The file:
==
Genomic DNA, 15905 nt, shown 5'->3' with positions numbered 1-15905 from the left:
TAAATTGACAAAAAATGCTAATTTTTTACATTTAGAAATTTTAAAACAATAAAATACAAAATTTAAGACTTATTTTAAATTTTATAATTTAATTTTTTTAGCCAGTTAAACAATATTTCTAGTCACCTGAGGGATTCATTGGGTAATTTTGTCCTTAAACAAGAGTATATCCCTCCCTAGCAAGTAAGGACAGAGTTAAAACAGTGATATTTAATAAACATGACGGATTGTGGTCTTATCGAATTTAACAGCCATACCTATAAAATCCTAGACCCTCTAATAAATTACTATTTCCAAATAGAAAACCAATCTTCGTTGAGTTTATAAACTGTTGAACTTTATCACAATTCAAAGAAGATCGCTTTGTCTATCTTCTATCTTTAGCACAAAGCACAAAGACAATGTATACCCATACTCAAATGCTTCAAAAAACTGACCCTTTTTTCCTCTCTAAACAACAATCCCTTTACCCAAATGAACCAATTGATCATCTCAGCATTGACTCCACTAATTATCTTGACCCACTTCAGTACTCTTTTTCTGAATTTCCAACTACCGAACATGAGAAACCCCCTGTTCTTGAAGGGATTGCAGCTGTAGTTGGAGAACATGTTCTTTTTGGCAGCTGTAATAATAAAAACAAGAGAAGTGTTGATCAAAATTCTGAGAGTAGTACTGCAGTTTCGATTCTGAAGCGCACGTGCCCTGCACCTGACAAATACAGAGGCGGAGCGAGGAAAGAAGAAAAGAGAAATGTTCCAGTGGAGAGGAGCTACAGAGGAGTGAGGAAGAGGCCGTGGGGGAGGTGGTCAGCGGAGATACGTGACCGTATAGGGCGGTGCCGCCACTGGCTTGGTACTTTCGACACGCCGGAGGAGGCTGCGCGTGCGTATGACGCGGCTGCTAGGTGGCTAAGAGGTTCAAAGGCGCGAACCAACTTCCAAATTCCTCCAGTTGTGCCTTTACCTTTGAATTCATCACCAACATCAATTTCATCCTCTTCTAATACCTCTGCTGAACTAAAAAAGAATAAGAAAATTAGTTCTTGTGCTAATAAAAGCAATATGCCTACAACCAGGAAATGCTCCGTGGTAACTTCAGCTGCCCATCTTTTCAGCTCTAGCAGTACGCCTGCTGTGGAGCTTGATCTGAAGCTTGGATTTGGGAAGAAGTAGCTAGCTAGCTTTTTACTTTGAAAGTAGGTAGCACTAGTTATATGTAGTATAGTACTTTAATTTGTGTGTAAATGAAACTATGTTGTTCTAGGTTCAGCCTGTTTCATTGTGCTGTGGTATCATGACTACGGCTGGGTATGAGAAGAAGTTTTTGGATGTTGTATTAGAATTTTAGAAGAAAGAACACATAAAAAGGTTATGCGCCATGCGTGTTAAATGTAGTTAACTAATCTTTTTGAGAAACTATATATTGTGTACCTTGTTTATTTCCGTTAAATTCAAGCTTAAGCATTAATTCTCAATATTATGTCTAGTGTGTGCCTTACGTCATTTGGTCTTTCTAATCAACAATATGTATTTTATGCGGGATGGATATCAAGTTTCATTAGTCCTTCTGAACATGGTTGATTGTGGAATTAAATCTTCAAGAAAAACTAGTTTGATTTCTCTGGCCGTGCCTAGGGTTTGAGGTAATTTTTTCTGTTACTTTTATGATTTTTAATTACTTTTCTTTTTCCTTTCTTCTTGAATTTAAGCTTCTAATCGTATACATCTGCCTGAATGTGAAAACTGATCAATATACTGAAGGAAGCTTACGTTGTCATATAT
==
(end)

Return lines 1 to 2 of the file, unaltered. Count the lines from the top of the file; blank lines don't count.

Genomic DNA, 15905 nt, shown 5'->3' with positions numbered 1-15905 from the left:
TAAATTGACAAAAAATGCTAATTTTTTACATTTAGAAATTTTAAAACAATAAAATACAAAATTTAAGACTTATTTTAAATTTTATAATTTAATTTTTTTAGCCAGTTAAACAATATTTCTAGTCACCTGAGGGATTCATTGGGTAATTTTGTCCTTAAACAAGAGTATATCCCTCCCTAGCAAGTAAGGACAGAGTTAAAACAGTGATATTTAATAAACATGACGGATTGTGGTCTTATCGAATTTAACAGCCATACCTATAAAATCCTAGACCCTCTAATAAATTACTATTTCCAAATAGAAAACCAATCTTCGTTGAGTTTATAAACTGTTGAACTTTATCACAATTCAAAGAAGATCGCTTTGTCTATCTTCTATCTTTAGCACAAAGCACAAAGACAATGTATACCCATACTCAAATGCTTCAAAAAACTGACCCTTTTTTCCTCTCTAAACAACAATCCCTTTACCCAAATGAACCAATTGATCATCTCAGCATTGACTCCACTAATTATCTTGACCCACTTCAGTACTCTTTTTCTGAATTTCCAACTACCGAACATGAGAAACCCCCTGTTCTTGAAGGGATTGCAGCTGTAGTTGGAGAACATGTTCTTTTTGGCAGCTGTAATAATAAAAACAAGAGAAGTGTTGATCAAAATTCTGAGAGTAGTACTGCAGTTTCGATTCTGAAGCGCACGTGCCCTGCACCTGACAAATACAGAGGCGGAGCGAGGAAAGAAGAAAAGAGAAATGTTCCAGTGGAGAGGAGCTACAGAGGAGTGAGGAAGAGGCCGTGGGGGAGGTGGTCAGCGGAGATACGTGACCGTATAGGGCGGTGCCGCCACTGGCTTGGTACTTTCGACACGCCGGAGGAGGCTGCGCGTGCGTATGACGCGGCTGCTAGGTGGCTAAGAGGTTCAAAGGCGCGAACCAACTTCCAAATTCCTCCAGTTGTGCCTTTACCTTTGAATTCATCACCAACATCAATTTCATCCTCTTCTAATACCTCTGCTGAACTAAAAAAGAATAAGAAAATTAGTTCTTGTGCTAATAAAAGCAATATGCCTACAACCAGGAAATGCTCCGTGGTAACTTCAGCTGCCCATCTTTTCAGCTCTAGCAGTACGCCTGCTGTGGAGCTTGATCTGAAGCTTGGATTTGGGAAGAAGTAGCTAGCTAGCTTTTTACTTTGAAAGTAGGTAGCACTAGTTATATGTAGTATAGTACTTTAATTTGTGTGTAAATGAAACTATGTTGTTCTAGGTTCAGCCTGTTTCATTGTGCTGTGGTATCATGACTACGGCTGGGTATGAGAAGAAGTTTTTGGATGTTGTATTAGAATTTTAGAAGAAAGAACACATAAAAAGGTTATGCGCCATGCGTGTTAAATGTAGTTAACTAATCTTTTTGAGAAACTATATATTGTGTACCTTGTTTATTTCCGTTAAATTCAAGCTTAAGCATTAATTCTCAATATTATGTCTAGTGTGTGCCTTACGTCATTTGGTCTTTCTAATCAACAATATGTATTTTATGCGGGATGGATATCAAGTTTCATTAGTCCTTCTGAACATGGTTGATTGTGGAATTAAATCTTCAAGAAAAACTAGTTTGATTTCTCTGGCCGTGCCTAGGGTTTGAGGTAATTTTTTCTGTTACTTTTATGATTTTTAATTACTTTTCTTTTTCCTTTCTTCTTGAATTTAAGCTTCTAATCGTATACATCTGCCTGAATGTGAAAACTGATCAATATACTGAAGGAAGCTTACGTTGTCATATAT